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GOCE Gradiometer Engineer: Interview with Daniel Lamarre

10/10/2008 596 views
ESA / Applications / Observing the Earth / GOCE

Daniel Lamarre invented and developed an ingenious method of calibrating GOCE’s main instrument – the gradiometer, for which he won an ESA award. Since it is impossible to calibrate the gradiometer on the ground under the force of gravity, calibration takes place post-launch.

Daniel Lamarre, a Canadian national, has been working at ESA’s European Space Research and Technology Centre (ESTEC) in the Netherlands since 1992. He joined the GOCE Project in November 2000.

Lamarre earned his B.Eng in Physics Engineering from the École Polytechnique de Montréal, Canada in 1983. Before joining ESA, he spent three years working as a scientist for the Defence Research and Development Canada Valcartier establishment, and six years for ABB Bomem, Québec City, Canada, as an Infrared Spectrometer Engineer.

ESA: Can you explain what calibrating the GOCE gradiometer means and why it is so important?

Daniel Lamarre

Through what we call calibration, certain parameters about the instrument are ascertained. In order to calibrate the GOCE gradiometer there are two steps to go through. This firstly involves measuring and correcting the gradiometer linearity. If not linear before the scientific measurements are made, errors appear in the data and they cannot be removed. The second step involves characterising the six accelerometers. Knowledge of each accelerometer response, with respect to the others, is necessary to accurately subtract spacecraft perturbations from the gravity-gradient measurements. To give you an analogy, we are trying to measure the weight of a mouse sitting on the back of an elephant. We weigh the mouse and the elephant together on one set of scales, and just the elephant on another set of scales. The difference in weight can be accurate only if the scales are identical.

ESA: What is special about the method you devised to calibrate the gradiometer?

Daniel Lamarre

Special, I do not know, but we were sure glad it was not too difficult to implement, although the mathematics involved were quite complicated. For what concerns the measurement of non-linearity, the principle is to generate, within each accelerometer, a high-frequency oscillation, which in turn, generates a low-frequency output signal but only if the accelerometer is not linear. This was achieved purely by software changes. For the inter-calibration of the accelerometers, the principle is simply to shake the spacecraft, randomly, in all directions. By number crunching you can deduce the necessary accelerometer parameters. To perform this shaking, the choice was made to implement a so-called ‘bang-bang system’, which means the eight cold gas thrusters are randomly turned on and off over several hours.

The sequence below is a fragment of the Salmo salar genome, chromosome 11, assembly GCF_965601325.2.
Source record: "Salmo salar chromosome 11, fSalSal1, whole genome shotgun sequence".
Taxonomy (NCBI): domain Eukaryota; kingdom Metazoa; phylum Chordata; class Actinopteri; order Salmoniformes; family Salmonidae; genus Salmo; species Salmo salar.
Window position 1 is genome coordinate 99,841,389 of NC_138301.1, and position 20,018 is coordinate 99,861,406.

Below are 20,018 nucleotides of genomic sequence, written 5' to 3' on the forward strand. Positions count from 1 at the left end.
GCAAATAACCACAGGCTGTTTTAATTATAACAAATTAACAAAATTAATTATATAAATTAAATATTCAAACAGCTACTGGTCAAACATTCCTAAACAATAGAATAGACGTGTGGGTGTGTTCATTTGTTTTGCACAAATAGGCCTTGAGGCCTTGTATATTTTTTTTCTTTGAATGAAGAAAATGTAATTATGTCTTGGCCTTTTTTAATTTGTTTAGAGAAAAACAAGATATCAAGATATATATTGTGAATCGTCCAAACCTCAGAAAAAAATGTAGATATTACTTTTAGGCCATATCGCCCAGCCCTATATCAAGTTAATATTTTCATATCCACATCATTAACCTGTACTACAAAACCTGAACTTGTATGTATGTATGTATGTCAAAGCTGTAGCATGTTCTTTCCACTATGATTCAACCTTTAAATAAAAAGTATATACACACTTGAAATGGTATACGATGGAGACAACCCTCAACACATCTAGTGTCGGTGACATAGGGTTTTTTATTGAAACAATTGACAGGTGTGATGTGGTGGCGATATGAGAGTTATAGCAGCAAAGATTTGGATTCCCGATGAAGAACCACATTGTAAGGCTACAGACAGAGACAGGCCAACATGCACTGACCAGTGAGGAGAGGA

ESA: A gradiometer has never been taken into space before, what have been the main challenges devising a method of calibration?

Daniel Lamarre

GOCE calibration was originally based on the generation of simple but accurate spacecraft oscillations. However, half-way into the project, we understood that this actuation capability would not be available. We had to quickly come up with new ideas that didn’t involve major changes. Once we got the idea, the main difficulty was developing and demonstrating the algorithms. On the spacecraft side, we had to quickly design and manufacture a ‘shaking’ subsystem.

ESA: Since calibration doesn’t start until GOCE is in orbit how do you know it will work?

Daniel Lamarre

We are very confident that this method of calibration will work because it has been well tested with a simulator specifically designed for GOCE. Initially, I must say that I was quite sceptical about the usefulness of making a complete so-called End-to-End Simulator, but in fact I was proved wrong! The tool was developed by Thales Alenia Space in Italy and it took a very dedicated team to sort out the mathematics and simulate the flight conditions – at one point we were working almost 24 hours a day. The algorithms have been shown to work very well through ‘Monte-Carlo’ simulations where we applied the algorithms to a number of different situations.

ESA: What have been the most rewarding aspects working on GOCE?

Daniel Lamarre

By far, it is being appreciated by your colleagues. It is a great experience to be part of a dynamic and motivated team, and to feel that you work in cooperation with, and are supported by, your bosses. In the GOCE Project, our management has been very proactive in identifying and dealing with key issues and looking for solutions in a timely manner. At times they have been faced with very tricky problems and have had to make some difficult decisions.

ESA: Where will you be for launch?

Daniel Lamarre

Almost certainly I will attend the launch event at ESA-ESTEC.

Editor's note:

This is one in a series of interviews with a few of the key people that are involved in the GOCE mission. Please check back as the list will be added to over the coming weeks.

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